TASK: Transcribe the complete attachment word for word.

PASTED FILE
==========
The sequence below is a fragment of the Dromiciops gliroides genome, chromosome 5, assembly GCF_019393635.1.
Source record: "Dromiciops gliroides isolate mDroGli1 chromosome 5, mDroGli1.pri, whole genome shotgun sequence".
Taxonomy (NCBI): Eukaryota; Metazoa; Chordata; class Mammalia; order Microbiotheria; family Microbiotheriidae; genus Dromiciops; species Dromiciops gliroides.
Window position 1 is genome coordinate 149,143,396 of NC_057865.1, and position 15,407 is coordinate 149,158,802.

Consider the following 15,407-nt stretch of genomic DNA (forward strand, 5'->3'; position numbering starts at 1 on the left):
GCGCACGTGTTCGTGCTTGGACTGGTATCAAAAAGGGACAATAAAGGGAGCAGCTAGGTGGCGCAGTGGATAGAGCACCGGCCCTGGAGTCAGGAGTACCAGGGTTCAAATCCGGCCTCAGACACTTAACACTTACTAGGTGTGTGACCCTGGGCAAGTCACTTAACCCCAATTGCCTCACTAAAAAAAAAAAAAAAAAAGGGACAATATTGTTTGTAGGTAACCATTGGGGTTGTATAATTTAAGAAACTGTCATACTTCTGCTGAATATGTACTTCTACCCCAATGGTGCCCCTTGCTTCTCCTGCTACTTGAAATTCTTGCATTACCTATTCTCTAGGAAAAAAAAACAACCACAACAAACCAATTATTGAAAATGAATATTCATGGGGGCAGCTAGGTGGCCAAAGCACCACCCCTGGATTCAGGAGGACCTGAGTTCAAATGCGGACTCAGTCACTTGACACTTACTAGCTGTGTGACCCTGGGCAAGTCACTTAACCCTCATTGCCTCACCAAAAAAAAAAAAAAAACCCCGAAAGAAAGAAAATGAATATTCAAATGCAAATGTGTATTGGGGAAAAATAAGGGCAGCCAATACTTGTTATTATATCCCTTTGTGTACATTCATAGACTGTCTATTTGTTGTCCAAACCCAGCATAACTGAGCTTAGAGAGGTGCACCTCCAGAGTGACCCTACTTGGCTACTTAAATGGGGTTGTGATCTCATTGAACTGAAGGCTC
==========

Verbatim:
The sequence below is a fragment of the Dromiciops gliroides genome, chromosome 5, assembly GCF_019393635.1.
Source record: "Dromiciops gliroides isolate mDroGli1 chromosome 5, mDroGli1.pri, whole genome shotgun sequence".
Taxonomy (NCBI): Eukaryota; Metazoa; Chordata; class Mammalia; order Microbiotheria; family Microbiotheriidae; genus Dromiciops; species Dromiciops gliroides.
Window position 1 is genome coordinate 149,143,396 of NC_057865.1, and position 15,407 is coordinate 149,158,802.

Consider the following 15,407-nt stretch of genomic DNA (forward strand, 5'->3'; position numbering starts at 1 on the left):
GCGCACGTGTTCGTGCTTGGACTGGTATCAAAAAGGGACAATAAAGGGAGCAGCTAGGTGGCGCAGTGGATAGAGCACCGGCCCTGGAGTCAGGAGTACCAGGGTTCAAATCCGGCCTCAGACACTTAACACTTACTAGGTGTGTGACCCTGGGCAAGTCACTTAACCCCAATTGCCTCACTAAAAAAAAAAAAAAAAAAGGGACAATATTGTTTGTAGGTAACCATTGGGGTTGTATAATTTAAGAAACTGTCATACTTCTGCTGAATATGTACTTCTACCCCAATGGTGCCCCTTGCTTCTCCTGCTACTTGAAATTCTTGCATTACCTATTCTCTAGGAAAAAAAAACAACCACAACAAACCAATTATTGAAAATGAATATTCATGGGGGCAGCTAGGTGGCCAAAGCACCACCCCTGGATTCAGGAGGACCTGAGTTCAAATGCGGACTCAGTCACTTGACACTTACTAGCTGTGTGACCCTGGGCAAGTCACTTAACCCTCATTGCCTCACCAAAAAAAAAAAAAAAACCCCGAAAGAAAGAAAATGAATATTCAAATGCAAATGTGTATTGGGGAAAAATAAGGGCAGCCAATACTTGTTATTATATCCCTTTGTGTACATTCATAGACTGTCTATTTGTTGTCCAAACCCAGCATAACTGAGCTTAGAGAGGTGCACCTCCAGAGTGACCCTACTTGGCTACTTAAATGGGGTTGTGATCTCATTGAACTGAAGGCTC